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After Bryant’s campaign, gay rights activists became stock villains in right-wing persecution narratives. “Militant homosexuals” were accused of creating supposedly gay cartoon characters like Tinky Winky and Sponge Bob Squarepants to recruit innocent children. They were said to advocate hate crime laws like the Matthew Sheppard Act as a pretext for “thought police” to incarcerate Christian believers. They were suspected of championing same-sex marriage not because they actually want to get married but because they plotted to destroy the sanctity of marriage and force Christian businesspeople to violate the faith.

It is a clever trick. The demonization of gay rights activists and fantasies of religious persecution have enabled Christian right leaders to engage in rhetorical jujitsu. They have taken the language of the civil rights movement and flipped it on its head. In their upside-down worldview, Christians, not the LGBT community, are the true victims of discrimination.

That is why legislators in red states like Indiana have been trying to pass new religious freedom laws. Gay rights has come a long way since Anita Bryant’s 1977 campaign. Many cities and states bar employment and housing discrimination. The federal government enacted hate crime legislation and allows gay and lesbian soldiers to serve openly. Perhaps soon, LGBT Americans will gain the right to marry anywhere in country. The so-called religious freedom campaign is the Christian right’s last desperate gambit to stop the march of gay rights.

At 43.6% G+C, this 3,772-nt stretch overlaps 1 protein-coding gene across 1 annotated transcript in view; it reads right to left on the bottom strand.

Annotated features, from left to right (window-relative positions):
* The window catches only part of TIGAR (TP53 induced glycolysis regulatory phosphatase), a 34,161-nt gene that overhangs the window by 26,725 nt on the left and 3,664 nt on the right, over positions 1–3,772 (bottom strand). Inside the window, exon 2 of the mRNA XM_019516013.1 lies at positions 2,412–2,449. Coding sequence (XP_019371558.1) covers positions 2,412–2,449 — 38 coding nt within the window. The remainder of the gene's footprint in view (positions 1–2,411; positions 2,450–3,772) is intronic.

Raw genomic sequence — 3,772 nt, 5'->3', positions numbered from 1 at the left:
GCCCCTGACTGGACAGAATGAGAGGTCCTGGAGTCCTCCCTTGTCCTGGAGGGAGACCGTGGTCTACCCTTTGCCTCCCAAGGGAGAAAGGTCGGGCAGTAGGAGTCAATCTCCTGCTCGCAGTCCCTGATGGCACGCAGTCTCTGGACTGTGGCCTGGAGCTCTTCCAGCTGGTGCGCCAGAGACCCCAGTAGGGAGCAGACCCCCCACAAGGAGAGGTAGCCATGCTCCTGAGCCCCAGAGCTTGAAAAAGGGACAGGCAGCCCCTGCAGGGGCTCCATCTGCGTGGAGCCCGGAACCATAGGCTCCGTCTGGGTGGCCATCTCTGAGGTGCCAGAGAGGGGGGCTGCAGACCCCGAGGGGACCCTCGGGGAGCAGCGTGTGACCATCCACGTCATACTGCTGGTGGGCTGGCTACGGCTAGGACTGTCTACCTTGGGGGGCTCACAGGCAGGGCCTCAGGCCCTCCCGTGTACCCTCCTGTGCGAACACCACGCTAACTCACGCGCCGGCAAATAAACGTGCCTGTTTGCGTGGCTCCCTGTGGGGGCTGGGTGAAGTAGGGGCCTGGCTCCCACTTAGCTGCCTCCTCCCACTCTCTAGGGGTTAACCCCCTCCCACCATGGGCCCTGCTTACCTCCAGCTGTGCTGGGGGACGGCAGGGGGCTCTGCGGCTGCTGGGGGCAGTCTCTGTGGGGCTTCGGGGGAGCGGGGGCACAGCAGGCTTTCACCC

And even this scheme is faltering. Religious freedom measures failed in Kansas and Arizona. Arkansas’s Republican governor, Asa Hutchinson, forced legislators to amend another. Finally, Governor Mike Pence, under pressure from business leaders, asked for an amendment to Indiana’s controversial law. State legislators prepared a new bill that bars the Religious Freedom Restoration Act from being used to discriminate based on sexual orientation or gender identity. Soon, the myth of the militant homosexual and everything it connotes may disappear into the fog of history.

Michael Wolraich is the author of Unreasonable Men: Theodore Roosevelt and the Republican Rebels Who Created Progressive Politics (Palgrave Macmillan, 2014) and Blowing Smoke: Why the Right Keeps Serving Up Whack-Job Fantasies about the Plot to Euthanize Grandma, Outlaw Christmas, and Turn Junior into a Raging Homosexual (Da Capo Press, 2010). His writing has appeared at New York Magazine, The Atlantic, Daily Beast, CNN.com, Reuters, Talking Points Memo, and Pando Daily.